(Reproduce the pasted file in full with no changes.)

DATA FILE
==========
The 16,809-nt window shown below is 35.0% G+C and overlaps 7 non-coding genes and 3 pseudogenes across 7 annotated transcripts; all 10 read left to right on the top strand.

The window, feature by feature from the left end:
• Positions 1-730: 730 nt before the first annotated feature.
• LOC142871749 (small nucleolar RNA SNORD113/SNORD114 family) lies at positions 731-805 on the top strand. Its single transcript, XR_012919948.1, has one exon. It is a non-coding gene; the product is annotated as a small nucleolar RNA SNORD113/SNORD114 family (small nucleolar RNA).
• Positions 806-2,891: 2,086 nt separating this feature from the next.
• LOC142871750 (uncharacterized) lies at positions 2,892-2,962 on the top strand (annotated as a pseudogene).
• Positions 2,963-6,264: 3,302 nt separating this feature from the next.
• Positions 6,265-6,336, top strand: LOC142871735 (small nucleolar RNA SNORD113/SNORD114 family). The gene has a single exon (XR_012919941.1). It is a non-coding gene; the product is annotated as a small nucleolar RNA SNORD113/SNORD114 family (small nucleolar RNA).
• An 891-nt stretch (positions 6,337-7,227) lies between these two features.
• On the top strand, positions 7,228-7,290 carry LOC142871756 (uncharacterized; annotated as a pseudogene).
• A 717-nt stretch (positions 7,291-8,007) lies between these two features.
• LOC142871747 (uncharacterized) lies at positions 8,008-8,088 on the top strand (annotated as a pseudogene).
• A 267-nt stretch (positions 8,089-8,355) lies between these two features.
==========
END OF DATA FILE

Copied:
The 16,809-nt window shown below is 35.0% G+C and overlaps 7 non-coding genes and 3 pseudogenes across 7 annotated transcripts; all 10 read left to right on the top strand.

The window, feature by feature from the left end:
• Positions 1-730: 730 nt before the first annotated feature.
• LOC142871749 (small nucleolar RNA SNORD113/SNORD114 family) lies at positions 731-805 on the top strand. Its single transcript, XR_012919948.1, has one exon. It is a non-coding gene; the product is annotated as a small nucleolar RNA SNORD113/SNORD114 family (small nucleolar RNA).
• Positions 806-2,891: 2,086 nt separating this feature from the next.
• LOC142871750 (uncharacterized) lies at positions 2,892-2,962 on the top strand (annotated as a pseudogene).
• Positions 2,963-6,264: 3,302 nt separating this feature from the next.
• Positions 6,265-6,336, top strand: LOC142871735 (small nucleolar RNA SNORD113/SNORD114 family). The gene has a single exon (XR_012919941.1). It is a non-coding gene; the product is annotated as a small nucleolar RNA SNORD113/SNORD114 family (small nucleolar RNA).
• An 891-nt stretch (positions 6,337-7,227) lies between these two features.
• On the top strand, positions 7,228-7,290 carry LOC142871756 (uncharacterized; annotated as a pseudogene).
• A 717-nt stretch (positions 7,291-8,007) lies between these two features.
• LOC142871747 (uncharacterized) lies at positions 8,008-8,088 on the top strand (annotated as a pseudogene).
• A 267-nt stretch (positions 8,089-8,355) lies between these two features.